There are two Caves of archaeological significance on the Overstrand Coast and both are named Klipgat, meaning literally ‘rocky hole’. One is seen as a large overhang on the southern side of Hoy’s Koppie in Hermanus, while the other is at De Kelders, near Gansbaai among a complex of open caves in the Walker Bay Nature Reserve.
These caves were probably occupied first between 50 000 and 60 000 years ago, by Middle Stone Age people, when the sea level was considerably lower.
During the later Stone Age, about 2 000 years ago, early Khoikhoi herders or their San hunter-gatherer antecedents probably also inhabited the caves. This is evident from the studies done at archaeological digs of the sites. At De Kelders, stone and bone artifacts have been observed as well as ornaments and animal remains. Some of the earliest pottery in South Africa was also found in the cave.
An open shell midden on Hoy’s Koppie showed that shell fish remains such as black mussel and alikreukel were predominant. There was also evidence of pencil bait, relatively rare in the Kleinriviersvlei due to human disturbance, limpets and even a tooth, possibly that of a hippopotamus!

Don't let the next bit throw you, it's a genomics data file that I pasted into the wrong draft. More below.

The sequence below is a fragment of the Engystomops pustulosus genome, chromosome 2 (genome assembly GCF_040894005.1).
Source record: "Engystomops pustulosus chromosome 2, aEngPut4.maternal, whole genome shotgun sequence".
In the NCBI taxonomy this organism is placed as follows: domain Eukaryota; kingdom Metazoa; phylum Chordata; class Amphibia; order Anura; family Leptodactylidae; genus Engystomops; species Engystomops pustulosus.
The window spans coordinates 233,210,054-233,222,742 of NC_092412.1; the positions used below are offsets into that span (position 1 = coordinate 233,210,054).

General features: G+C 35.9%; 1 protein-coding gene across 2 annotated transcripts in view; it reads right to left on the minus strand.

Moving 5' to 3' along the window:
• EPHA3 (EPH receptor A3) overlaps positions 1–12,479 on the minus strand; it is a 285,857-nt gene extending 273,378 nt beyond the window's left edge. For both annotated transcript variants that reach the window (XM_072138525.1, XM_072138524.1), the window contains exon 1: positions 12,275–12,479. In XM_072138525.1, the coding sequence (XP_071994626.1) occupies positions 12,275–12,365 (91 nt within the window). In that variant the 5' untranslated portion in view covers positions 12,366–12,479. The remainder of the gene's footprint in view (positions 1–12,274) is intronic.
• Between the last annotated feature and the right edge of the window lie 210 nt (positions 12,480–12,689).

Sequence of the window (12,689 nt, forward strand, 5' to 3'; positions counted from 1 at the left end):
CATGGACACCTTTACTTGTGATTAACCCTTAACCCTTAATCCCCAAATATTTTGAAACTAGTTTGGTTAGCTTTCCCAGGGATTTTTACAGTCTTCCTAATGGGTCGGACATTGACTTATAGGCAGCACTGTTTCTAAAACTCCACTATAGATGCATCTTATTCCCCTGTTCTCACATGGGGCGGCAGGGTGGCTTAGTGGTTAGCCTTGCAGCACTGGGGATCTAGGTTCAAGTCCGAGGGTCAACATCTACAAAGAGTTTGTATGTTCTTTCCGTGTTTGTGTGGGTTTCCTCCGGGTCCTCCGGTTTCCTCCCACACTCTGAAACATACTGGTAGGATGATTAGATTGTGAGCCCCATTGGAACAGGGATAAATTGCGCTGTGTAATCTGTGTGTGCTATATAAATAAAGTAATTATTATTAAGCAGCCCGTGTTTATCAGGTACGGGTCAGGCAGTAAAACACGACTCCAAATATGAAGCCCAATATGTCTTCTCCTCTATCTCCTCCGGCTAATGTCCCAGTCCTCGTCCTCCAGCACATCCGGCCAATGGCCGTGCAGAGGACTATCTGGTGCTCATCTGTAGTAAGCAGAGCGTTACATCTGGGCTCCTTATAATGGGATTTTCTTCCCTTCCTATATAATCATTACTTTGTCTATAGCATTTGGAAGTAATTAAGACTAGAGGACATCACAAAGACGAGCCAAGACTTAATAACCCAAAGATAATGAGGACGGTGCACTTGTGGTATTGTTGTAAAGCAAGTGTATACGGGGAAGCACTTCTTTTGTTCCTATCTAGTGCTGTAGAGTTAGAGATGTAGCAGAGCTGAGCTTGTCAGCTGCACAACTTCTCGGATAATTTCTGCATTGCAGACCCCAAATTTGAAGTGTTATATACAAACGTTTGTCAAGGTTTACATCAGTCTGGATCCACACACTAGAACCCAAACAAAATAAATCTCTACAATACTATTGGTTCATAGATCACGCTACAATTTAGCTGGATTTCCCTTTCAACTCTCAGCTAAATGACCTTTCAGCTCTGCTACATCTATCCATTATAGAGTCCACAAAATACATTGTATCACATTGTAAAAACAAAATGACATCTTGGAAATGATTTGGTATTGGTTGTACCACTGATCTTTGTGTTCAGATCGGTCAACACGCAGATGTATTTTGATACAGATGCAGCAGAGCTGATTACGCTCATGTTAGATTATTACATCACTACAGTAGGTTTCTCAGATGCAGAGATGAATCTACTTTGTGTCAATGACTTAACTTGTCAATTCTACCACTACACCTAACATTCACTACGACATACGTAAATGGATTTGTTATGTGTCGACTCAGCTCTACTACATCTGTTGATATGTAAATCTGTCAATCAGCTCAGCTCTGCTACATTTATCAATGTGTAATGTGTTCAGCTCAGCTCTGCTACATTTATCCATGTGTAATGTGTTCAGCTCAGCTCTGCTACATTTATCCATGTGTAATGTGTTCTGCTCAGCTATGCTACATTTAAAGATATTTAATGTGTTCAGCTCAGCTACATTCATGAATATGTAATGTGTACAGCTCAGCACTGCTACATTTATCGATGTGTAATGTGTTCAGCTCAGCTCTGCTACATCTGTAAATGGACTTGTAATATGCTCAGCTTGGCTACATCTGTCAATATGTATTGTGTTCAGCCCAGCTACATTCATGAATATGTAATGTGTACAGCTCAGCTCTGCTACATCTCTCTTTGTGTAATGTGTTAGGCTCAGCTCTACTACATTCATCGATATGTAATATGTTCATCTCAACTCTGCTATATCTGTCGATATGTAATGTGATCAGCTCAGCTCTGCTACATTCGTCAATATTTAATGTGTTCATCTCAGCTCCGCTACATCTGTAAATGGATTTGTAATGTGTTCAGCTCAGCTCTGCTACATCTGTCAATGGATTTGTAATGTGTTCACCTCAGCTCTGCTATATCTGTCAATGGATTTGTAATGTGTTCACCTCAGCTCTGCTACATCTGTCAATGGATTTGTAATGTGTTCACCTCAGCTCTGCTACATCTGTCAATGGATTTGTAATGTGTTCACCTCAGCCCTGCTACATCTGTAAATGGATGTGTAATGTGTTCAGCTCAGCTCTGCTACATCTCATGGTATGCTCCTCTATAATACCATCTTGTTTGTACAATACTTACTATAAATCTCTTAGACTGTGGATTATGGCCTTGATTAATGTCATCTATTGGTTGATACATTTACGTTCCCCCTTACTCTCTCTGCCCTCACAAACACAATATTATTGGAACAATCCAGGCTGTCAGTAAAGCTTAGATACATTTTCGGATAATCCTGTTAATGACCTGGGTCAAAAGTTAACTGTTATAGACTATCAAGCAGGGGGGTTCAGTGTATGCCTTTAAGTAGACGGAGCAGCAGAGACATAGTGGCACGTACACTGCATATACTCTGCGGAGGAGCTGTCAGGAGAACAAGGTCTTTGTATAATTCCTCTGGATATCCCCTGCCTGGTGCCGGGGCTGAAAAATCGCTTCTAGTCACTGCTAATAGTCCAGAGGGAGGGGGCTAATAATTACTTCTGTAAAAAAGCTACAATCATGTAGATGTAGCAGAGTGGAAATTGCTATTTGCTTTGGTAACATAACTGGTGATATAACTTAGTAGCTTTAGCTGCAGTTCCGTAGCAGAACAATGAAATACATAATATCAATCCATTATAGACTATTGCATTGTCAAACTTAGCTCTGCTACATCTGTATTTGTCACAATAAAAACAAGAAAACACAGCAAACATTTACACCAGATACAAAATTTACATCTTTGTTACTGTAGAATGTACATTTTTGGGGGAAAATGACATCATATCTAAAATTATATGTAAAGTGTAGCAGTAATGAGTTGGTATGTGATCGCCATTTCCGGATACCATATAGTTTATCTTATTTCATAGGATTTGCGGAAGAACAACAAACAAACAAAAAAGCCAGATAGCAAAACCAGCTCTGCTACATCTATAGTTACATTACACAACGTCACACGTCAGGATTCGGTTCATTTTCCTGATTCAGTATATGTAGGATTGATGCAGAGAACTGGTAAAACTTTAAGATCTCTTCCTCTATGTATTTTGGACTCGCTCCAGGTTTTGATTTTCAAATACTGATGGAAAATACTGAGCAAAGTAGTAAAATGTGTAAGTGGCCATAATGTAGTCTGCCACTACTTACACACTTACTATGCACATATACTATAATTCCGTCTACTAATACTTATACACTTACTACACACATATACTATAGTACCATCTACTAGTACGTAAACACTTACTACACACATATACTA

The Klipgat Cave on Hoy’s Koppie is badly in need of some care and walking to it is not recommended.
Management Plan for Hermanus Cliff Path and Hoy’s Koppie July 1998
Lionel Paeper, Ama-Krokka, De Kelders
Did you know?
The Khoisan are thought to be two groups of people – the hunter-gatherers called the San and the herders, called the Khoekhoen, who have lived in Southern Africa, including the South Western Cape for many thousands of years.
Ever wondered what plants the Khoisan used to use?
The Harold Porter National Botanical Garden, has provided a glimpse into the lives of the Khoisan people who lived in the area for many thousands of years. Many of the resources that these Stone Age people knew and used are still to be found locally because they are being conserved by the Biosphere principles. Visit Harold Porter Gardens in Betty’s Bay, to learn more about their plants on the beautifully illustrated storyboards and plant labels.